Yeb Saño discusses opportunities for resilient recovery at a transitional shelter site with Tacloban Mayor Mr Alfred Romualdez and the UN Secretary-General’s Special Representative for Disaster Risk Reduction, Ms Margareta Wahlström.
By Andy McElroy
TACLOBAN, 6 March 2014 – The Philippines Climate Change Commissioner, Yeb Saño, believes the post-2015 international framework for disaster risk reduction will grasp the opportunity to “think and act differently”.
Mr. Saño, whose emotional speech at the recent UN climate change conference in Warsaw caught the world’s attention after Typhoon Haiyan devastated large parts of his country, is optimistic that the Third World Conference on Disaster Risk Reduction, to be held in Sendai, Japan, in March 2015, will propel efforts to build community and national resilience to disasters.
UNISDR is facilitating worldwide consultations on a new agreement on disaster risk reduction to succeed the current Hyogo Framework for Action which was adopted at the last world conference in 2005 in Kobe, Japan.
Speaking on a return visit to his home town of Tacloban which bore the brunt of the typhoon known as Yolanda in the Philippines, Mr Saño said: “When the world convenes in Sendai to reflect on lessons we have learned and the gains we have made, I think it will be crucial for the whole world to come to a realisation that we are confronting a challenge that is always uphill.
“This merits different thinking and merits actions that will allow us to surmount this challenge so that we take more steps forward than backwards.
“The new Hyogo Framework must take into account the reality of climate change which is very important. Equally important is for countries to put a real stake into the implementation of the actions we would like to see.”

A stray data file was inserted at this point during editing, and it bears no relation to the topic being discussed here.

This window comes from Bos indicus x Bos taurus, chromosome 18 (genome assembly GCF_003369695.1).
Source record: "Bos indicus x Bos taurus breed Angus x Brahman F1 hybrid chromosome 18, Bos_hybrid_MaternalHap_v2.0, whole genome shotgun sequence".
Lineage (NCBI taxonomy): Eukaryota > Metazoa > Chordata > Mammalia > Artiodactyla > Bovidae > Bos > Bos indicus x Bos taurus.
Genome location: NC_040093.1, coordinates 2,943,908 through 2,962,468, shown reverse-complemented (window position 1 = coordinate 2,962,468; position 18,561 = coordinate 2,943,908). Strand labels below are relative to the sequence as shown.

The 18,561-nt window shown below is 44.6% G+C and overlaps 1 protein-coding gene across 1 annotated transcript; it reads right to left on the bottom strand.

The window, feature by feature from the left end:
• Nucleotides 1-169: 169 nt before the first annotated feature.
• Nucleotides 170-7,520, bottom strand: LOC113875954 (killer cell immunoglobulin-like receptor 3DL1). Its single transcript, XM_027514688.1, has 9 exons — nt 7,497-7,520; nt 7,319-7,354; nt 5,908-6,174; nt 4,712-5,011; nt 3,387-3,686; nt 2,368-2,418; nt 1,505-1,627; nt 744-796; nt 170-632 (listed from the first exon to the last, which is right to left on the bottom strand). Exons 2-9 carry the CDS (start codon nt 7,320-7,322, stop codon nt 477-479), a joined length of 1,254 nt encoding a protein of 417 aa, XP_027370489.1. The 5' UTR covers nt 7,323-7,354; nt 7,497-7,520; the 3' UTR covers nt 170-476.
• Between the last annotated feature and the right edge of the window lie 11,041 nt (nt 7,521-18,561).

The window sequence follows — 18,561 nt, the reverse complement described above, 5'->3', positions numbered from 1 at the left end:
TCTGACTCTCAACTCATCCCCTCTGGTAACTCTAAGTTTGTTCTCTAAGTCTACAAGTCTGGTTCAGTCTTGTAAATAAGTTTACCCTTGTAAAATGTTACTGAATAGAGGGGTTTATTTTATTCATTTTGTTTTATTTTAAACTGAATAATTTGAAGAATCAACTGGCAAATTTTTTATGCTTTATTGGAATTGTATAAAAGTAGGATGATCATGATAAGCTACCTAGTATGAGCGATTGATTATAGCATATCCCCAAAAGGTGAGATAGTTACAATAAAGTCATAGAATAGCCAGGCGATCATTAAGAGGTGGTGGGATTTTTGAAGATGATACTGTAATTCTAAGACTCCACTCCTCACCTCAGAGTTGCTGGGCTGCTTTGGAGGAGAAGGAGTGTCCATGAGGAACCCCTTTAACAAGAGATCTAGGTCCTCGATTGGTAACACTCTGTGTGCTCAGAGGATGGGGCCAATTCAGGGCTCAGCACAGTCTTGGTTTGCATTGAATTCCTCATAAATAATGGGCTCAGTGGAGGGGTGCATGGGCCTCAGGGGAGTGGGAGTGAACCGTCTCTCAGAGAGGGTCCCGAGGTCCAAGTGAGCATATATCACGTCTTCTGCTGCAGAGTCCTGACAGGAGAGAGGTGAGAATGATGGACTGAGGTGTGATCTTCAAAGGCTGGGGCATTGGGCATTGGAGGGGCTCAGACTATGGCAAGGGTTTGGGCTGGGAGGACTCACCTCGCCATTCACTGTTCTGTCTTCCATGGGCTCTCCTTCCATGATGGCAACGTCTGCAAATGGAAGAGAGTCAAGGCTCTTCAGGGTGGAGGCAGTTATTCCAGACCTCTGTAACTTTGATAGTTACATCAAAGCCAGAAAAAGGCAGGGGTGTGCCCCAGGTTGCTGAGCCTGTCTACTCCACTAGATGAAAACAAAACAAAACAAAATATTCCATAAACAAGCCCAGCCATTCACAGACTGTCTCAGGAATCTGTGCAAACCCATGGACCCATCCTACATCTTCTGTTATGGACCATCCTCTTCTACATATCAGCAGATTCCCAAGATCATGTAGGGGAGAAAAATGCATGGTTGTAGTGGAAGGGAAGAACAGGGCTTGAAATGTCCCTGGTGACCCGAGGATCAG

Mr Saño said the international system retained the ability to provide relevant and global solutions. “I always look at the situation in a way that sees the glass half full rather than half empty because I truly believe that the multilateral process is the best option we have for solving all these global problems, including climate change no less.
“It is important that we continue to bring solutions within this framework and this setting of the United Nations otherwise the alternative is something that can be very dangerous for all of us. We need to continue the dialogue and action involving all nations. This is the best solution to climate change.”
After a day touring his home city, Mr Saño noted significant signs of recovery in the weeks since his previous visit but sounded a note of caution.
“It’s always an emotional visit. One always wonders whether we are recovering fast enough and in the right way. But what we see is a vast improvement and that is very encouraging,” he said.
“However, when we know the nuances of how we have to reduce risks from disasters, it is not about bringing things back to the normal – the very way they were – because the way things were brought people into the kind of situation that they experienced during Yolanda.
“So every time I see people in Tacloban trying to get back on their feet there is this sense of uncertainty whether this is going where we want it to go.”
Mr Saño recalled his speech in Warsaw and the connection it made with people around the world. “There is a human side to all of the things we think are so esoteric, discussing climate change in a technical way, a political way. When things like Yolanda happen it just brings in the human experience in a very tangible way for the whole world so I would like to believe the speech translated and resonated that way,” he said.